Democracy Outside is an interactive public performance about democracy, it makes political movement(s) real, it’s part street theatre & part political action, it blurs the boundaries between ‘art’ and ‘activism’, it challenges apathy and the neutralising of public space – and it’s fun!
I developed Democracy Outside following the student protests of autumn 2010. There was so much energy, such a buzz of creativity and protest in the air – and despite the deep frustration, so much humour in the students’ home-made placards, and their approach to the protest: there were kids in the kettle at one demonstration performing Harry Potter spells on the riot police. But at the same time, I realised a lot of people felt left out of the increasingly loud political debates, unsure of what they felt or thought, or how to express their views. Standing in the crowd at local anti-cuts demonstrations, I wondered whether we could find a way to open up, creatively and imaginatively, the public space for a real exchange of heartfelt expressions.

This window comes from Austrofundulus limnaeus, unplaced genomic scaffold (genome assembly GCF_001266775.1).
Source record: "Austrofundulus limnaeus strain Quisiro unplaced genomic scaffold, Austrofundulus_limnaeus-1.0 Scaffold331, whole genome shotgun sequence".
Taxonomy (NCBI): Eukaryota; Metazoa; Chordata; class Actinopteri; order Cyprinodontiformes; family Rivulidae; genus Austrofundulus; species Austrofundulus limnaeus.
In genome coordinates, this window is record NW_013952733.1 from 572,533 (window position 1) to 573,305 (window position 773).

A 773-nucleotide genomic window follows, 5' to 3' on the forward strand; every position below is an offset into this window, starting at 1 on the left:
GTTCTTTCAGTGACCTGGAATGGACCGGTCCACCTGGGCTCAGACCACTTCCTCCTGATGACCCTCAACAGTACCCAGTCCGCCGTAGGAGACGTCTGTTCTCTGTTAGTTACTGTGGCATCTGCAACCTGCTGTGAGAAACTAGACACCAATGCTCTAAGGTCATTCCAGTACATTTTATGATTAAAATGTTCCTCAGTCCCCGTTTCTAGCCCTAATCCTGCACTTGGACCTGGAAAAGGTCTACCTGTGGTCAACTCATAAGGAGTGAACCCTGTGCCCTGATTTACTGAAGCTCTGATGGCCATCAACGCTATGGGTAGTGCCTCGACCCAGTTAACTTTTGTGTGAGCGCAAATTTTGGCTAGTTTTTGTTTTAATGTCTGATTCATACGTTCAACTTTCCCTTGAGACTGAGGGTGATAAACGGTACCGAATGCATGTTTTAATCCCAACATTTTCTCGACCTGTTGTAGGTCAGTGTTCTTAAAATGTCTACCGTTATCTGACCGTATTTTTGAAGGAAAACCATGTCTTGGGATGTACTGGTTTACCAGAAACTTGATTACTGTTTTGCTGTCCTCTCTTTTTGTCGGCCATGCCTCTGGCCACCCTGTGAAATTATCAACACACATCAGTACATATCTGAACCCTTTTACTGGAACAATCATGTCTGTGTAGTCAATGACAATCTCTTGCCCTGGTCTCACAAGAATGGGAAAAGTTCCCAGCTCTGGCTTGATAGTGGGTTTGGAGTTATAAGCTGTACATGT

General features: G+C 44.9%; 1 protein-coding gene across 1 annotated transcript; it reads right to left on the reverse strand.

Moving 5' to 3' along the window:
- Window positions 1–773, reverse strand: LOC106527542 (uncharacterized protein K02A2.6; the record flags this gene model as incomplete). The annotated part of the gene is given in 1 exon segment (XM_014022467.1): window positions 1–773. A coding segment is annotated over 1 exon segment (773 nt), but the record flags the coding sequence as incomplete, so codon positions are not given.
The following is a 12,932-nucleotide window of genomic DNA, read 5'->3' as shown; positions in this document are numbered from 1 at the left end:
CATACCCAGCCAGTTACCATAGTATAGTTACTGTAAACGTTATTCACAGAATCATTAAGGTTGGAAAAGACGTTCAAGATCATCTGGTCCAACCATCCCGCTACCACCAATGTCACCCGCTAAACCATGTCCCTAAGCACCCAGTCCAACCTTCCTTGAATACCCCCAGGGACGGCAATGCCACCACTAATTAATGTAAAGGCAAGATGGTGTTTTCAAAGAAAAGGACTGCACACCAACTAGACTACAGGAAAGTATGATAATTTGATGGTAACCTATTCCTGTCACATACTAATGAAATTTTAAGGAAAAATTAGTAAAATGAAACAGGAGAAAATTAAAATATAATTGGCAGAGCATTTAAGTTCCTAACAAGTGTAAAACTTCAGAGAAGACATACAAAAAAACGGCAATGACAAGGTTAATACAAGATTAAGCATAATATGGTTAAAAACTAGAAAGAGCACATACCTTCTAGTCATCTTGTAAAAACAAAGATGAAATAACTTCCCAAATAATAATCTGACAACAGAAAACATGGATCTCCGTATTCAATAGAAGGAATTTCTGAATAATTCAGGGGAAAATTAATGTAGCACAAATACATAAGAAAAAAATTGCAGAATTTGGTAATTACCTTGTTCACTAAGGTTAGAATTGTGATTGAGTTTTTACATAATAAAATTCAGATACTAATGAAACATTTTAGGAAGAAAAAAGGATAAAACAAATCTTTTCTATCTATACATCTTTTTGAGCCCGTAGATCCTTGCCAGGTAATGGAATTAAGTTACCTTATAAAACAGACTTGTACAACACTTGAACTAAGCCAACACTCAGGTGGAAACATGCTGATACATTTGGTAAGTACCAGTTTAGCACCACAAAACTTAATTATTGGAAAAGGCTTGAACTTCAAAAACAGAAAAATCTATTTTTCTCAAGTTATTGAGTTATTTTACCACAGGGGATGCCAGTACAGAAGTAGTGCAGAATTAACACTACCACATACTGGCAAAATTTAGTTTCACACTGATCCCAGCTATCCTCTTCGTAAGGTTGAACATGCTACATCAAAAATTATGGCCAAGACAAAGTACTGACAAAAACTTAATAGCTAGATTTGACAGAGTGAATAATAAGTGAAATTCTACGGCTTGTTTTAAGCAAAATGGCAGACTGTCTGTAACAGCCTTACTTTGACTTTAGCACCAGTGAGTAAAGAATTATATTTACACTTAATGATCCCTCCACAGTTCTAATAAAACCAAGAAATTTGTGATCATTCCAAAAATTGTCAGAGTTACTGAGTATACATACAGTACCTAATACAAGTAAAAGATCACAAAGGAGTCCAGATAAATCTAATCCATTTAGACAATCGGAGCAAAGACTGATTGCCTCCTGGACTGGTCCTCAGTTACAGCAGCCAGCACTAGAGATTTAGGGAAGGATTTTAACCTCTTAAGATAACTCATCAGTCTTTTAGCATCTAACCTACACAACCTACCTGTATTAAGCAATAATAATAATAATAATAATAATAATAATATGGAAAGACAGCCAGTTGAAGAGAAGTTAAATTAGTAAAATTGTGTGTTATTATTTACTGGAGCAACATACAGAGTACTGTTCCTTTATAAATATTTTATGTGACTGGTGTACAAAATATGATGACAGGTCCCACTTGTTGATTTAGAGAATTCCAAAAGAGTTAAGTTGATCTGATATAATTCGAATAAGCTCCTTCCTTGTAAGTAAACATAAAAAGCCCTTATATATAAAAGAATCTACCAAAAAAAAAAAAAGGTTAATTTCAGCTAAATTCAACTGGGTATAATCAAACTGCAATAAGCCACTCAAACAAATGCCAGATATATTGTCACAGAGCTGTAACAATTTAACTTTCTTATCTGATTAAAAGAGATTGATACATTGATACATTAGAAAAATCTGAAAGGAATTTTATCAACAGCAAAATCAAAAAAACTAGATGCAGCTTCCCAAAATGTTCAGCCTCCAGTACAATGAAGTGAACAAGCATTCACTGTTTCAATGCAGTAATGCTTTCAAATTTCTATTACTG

In 2011 I staged Democracy Outside in Oxford and Devon, with groups of artists, local campaigners, international activists, and the general public. Young people who had felt excluded from politics, and that their voices weren’t heard even though they were expected to join the army to fight for their country, joined in with gusto. Artists who felt they had no political views found themselves passionately voicing their feelings about the judiciary, parliament and institutionalised sexism. Activists came away energised by a new way of ‘doing politics’.
About me, Clare Cochrane
I’m an activist, and a graduate of the Social Sculpture Research Unit at Oxford Brookes University. I went there to work with Shelley Sacks to explore my own creativity, which I had suppressed for years in order to ‘do politics’. But I found that as much as I needed my creative work to engage with the wider world, I also needed my activism to be meaningful, creative, alive. I still hesitate to call myself an artist, except in the expanded sense understood by Joseph Beuys, who, when he said “Everyone can be an artist”, meant that we all have the ability to imagine and the ability to consciously and creatively shape the world we live in. As social animals, we can – we must – do this together.
Check out the Sponsume webpage: http://www.sponsume.com/project/demo-2012
Contact me: uninvisible71 [at] gmail.com
Democracy Outside is also supported using public funding by the National Lottery through Arts Council England.